In the end, Golden holds up three paragons of admissions virtue: CalTech, Berea, and Cooper Union. All of these are amazing and admirable institutions. But they are also each narrowly focused places without broad appeal. I think he is being naive to suggest that part of the allure of Brown isn't the possibility of taking classes with Leelee Sobieski. And while he talks about how alumni giving probably wouldn't fall as much as most colleges fear if the legacy tip were removed, schools that have generations of students returning from families that know them have a very different feel, and one that is appealing to many students. The changes he calls for are too broad, and too based on the idea that the USNews list is "correct," and that the very smartest kids should be the ones who are going to certain colleges--Harvard, Yale, Princeton, particularly--and not the ones who are actually getting in. Which is ironic, as these are the very schools at which he is wagging fingers for lousy behavior over decades. But if they didn't matter, why would he care?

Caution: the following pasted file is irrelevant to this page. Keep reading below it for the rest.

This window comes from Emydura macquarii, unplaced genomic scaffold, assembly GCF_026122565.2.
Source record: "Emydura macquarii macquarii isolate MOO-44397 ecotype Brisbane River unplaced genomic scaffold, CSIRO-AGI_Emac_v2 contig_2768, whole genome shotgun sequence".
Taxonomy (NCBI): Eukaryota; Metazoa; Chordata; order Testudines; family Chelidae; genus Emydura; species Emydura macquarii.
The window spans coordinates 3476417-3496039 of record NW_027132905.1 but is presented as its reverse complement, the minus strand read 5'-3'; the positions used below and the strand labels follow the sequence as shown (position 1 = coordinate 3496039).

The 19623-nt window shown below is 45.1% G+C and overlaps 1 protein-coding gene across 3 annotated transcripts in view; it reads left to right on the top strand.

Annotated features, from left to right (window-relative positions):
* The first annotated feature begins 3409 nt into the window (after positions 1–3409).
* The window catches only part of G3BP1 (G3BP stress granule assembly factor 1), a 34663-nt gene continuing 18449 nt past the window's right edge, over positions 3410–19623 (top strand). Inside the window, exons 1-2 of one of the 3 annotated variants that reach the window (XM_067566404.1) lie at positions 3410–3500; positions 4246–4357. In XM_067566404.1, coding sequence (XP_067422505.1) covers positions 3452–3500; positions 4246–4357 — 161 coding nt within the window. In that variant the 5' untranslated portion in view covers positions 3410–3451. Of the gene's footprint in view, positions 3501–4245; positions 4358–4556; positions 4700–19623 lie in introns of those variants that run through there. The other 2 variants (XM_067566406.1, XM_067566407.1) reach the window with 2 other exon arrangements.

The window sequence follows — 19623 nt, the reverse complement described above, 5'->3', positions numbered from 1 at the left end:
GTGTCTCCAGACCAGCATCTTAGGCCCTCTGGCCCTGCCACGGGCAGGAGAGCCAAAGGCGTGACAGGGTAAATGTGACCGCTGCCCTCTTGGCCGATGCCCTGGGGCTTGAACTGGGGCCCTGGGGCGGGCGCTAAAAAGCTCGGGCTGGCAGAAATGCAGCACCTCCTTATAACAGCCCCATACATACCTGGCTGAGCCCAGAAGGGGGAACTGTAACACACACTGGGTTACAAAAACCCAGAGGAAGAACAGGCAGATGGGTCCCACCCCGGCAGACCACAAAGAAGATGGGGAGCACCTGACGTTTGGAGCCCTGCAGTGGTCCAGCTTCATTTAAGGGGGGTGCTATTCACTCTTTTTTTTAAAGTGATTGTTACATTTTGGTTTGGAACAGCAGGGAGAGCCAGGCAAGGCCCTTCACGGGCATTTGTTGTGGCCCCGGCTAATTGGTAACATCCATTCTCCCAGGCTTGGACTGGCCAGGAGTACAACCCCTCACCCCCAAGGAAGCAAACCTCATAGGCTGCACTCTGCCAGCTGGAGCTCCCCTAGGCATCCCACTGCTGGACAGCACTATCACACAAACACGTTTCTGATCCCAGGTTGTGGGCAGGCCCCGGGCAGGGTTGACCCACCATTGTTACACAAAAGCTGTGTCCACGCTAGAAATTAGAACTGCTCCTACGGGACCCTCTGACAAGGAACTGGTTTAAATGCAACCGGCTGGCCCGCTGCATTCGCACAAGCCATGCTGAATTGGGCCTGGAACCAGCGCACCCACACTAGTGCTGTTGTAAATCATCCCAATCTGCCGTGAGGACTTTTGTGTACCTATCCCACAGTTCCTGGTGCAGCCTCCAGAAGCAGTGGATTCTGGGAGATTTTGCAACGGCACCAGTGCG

I'm probably too entrenched in the system to see this objectively. But having worked at four colleges/universities, there are differences beyond the academic offerings; there are distinct campus cultures, which is the joy and the peril of the American college system. In other parts of the world, post-secondary education is like an arranged marriage; you take this test, you score this amount, you go here. You score well on the math section, you go to the technology institute. It's not a bad system; and it certainly can be grafted on to ours (witness the Thai Scholars program, where interested top kids get sent to American schools matching their interests in exchange for a significant portion of their adult lives spent working for Thailand after school). Whether Daniel Golden likes it or not, Notre Dame has decided it is important to them to have a quarter of their class be returning generations of ND families. And Harvard continues to logroll in their own time, doting on their alumni--even Daniel Golden.